Brandon Jennings Says The Brick-Heavy Pistons “Don’t Shoot In Practice”

Only the godawful 76ers are shooting worse than the Pistons. Detroit’s second to last in true shooting percentage AND effective field goal percentage behind the Philly D-League squad, so it’s no wonder point guard Brandon Jennings is a little ticked off they can’t seem to find time in practice or shootarounds to get some shots up in an effort to alleviate all the bricks they’ve been shooting this season.

This reminds us of Coach Norman Dale in Hoosiers, when he coached a team and didn’t allow them to shoot until after three passes. We’re guessing Stan Van Gundy isn’t awkwardly smooching Barbara Hershey in the woods, but Jennings recently sounded off on the lack of shots in practice and in shootaround to MLive.com’s David Mayo:

“If you ask the question about why we’re not making shots, we don’t shoot,” Jennings said after Friday’s 99-89 loss to the Atlanta Hawks. “We don’t shoot in practice. We haven’t really had a chance to work on our games or anything. When we do have shootarounds, we’re not able to get up shots like we should.”


“I just think if you’re going to have shootaround in the morning, I think it’s good that you get loose and you should work on shots that you’re going to take in the game,” he said. “Even before, after practice, we’ve got to start getting in the gym, just working on our game more.”


“Not shooting well, I think that’s just the thing,” he said. “We get a lot of shots to the basket we’re not making them. A lot of open threes, we’re not making them.”

Ironically, Jennings is shooting 43.8 percent from the floor this season, and 39.1 percent from beyond the arc; both marks are the highest of his career.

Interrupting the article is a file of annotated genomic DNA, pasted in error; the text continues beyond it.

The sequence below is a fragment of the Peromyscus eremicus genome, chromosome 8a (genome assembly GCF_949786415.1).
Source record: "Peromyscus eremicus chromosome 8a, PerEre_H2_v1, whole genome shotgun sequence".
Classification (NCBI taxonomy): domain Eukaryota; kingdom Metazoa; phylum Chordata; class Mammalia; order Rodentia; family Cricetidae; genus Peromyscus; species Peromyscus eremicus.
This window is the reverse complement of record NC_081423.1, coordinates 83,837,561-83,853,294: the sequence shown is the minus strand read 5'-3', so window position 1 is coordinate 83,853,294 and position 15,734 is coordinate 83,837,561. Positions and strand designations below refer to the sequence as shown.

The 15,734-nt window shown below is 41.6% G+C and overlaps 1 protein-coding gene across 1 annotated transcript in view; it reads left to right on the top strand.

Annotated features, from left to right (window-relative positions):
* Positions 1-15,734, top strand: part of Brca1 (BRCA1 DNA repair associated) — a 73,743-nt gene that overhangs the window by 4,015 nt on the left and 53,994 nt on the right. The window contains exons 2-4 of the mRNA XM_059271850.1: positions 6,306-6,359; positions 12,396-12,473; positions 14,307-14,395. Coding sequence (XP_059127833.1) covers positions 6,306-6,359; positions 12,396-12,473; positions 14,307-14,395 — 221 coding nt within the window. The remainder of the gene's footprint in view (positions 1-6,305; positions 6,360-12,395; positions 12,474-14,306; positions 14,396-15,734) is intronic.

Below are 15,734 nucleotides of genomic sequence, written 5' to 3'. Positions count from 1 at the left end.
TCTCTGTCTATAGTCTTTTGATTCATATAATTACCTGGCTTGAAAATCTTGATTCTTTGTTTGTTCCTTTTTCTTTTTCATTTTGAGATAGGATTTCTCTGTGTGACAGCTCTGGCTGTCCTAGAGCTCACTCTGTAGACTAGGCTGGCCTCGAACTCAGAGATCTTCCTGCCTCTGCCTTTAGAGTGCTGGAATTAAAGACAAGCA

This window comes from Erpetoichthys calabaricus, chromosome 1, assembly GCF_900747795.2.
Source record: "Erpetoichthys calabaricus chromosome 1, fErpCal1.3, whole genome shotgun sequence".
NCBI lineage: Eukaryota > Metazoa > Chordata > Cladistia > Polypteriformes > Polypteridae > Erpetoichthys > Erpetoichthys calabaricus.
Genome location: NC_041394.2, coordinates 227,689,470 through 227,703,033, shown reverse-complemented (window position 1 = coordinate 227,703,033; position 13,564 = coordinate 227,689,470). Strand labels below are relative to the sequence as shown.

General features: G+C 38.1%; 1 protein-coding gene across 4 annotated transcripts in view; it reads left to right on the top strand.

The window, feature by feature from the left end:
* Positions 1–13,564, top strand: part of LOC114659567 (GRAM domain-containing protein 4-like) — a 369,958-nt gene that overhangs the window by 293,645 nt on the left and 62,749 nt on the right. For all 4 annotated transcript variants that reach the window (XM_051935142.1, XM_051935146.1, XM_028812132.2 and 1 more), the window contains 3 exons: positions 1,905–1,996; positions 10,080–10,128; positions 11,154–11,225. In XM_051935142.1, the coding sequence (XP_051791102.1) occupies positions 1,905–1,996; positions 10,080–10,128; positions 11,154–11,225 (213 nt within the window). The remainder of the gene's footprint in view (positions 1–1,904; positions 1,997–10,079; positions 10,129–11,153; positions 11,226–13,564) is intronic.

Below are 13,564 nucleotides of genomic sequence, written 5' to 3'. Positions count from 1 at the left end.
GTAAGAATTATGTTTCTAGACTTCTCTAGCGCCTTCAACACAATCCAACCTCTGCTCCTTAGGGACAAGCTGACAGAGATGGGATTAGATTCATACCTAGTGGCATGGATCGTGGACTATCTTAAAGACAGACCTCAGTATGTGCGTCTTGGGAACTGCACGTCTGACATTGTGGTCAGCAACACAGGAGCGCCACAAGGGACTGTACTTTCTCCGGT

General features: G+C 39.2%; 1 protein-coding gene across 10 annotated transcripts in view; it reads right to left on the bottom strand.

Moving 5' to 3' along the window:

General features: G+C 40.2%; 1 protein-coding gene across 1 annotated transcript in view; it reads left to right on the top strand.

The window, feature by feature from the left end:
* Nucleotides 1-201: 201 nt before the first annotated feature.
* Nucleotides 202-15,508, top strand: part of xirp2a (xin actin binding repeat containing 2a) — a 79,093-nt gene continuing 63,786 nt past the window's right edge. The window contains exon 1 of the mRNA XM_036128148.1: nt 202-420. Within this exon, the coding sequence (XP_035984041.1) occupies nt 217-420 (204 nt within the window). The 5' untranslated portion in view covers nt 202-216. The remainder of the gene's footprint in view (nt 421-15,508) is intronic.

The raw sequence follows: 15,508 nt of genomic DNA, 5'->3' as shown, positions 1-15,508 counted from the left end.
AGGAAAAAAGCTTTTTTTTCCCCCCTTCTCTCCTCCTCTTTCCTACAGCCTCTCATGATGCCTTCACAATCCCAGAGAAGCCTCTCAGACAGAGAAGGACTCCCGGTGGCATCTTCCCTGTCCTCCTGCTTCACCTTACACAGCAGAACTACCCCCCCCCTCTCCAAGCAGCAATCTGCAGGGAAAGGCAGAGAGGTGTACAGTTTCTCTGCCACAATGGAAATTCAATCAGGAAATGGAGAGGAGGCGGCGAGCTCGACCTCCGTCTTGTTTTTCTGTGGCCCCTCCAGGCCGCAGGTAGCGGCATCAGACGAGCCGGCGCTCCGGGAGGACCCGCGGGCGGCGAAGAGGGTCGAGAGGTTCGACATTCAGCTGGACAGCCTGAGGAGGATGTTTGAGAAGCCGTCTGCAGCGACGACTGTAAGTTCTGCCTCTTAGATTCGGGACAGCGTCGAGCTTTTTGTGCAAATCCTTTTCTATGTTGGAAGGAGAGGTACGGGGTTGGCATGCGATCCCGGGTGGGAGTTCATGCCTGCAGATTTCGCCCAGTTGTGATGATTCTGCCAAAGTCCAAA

The NBA, for all the talk about analytics, weak-side rotations to keep a defensive unit on a string, rebounding, corner three-pointers and the proper sets to match the personnel, is still a make or miss league. If you’re consistently shooting a high percentage, whether it’s three-pointers, shots at the rim or those dastardly mid-range jumpers Kobe Bryant loves and bloggers detest, the rest of what constitutes winning basketball becomes less important; though the other factors are still a large part of the winning formula — they’re not as important at the end of the day as gettin’ buckets.

The Pistons can barely hit the ocean when falling out of a boat, and it’s why they’re 3-10 on the year and treading water just above the 0-12 Sixers in the East.

When Jennings was asked if it was the responsibility of the coaches — whether during practice, shootarounds, or on the court before games — or the players — in the same instances — to get those repetitions shooting the ball, Jennings was diplomatic:

“Both,” he told Mayo.

If all you’re doing in a Stan Van Gundy practice — which can run three or even four hours, we hear — is defensive rotation drills, wind sprints and intricate weave drills, then it’s your responsibility as an NBA player to shoot more after practice or in better spots during shootaround and pregame. If the coaches can institute more shooting drills during practice and hold players accountable to more realistic in-game shots during shootaround, a lot of these issues could be negated. There’s only so much time to practice in-season, but the Pistons need as many reps shooting the ball as they can get.


Who is to blame for Detroit’s horrendus shooting (just saying ‘Josh Smith’ is a cop out)

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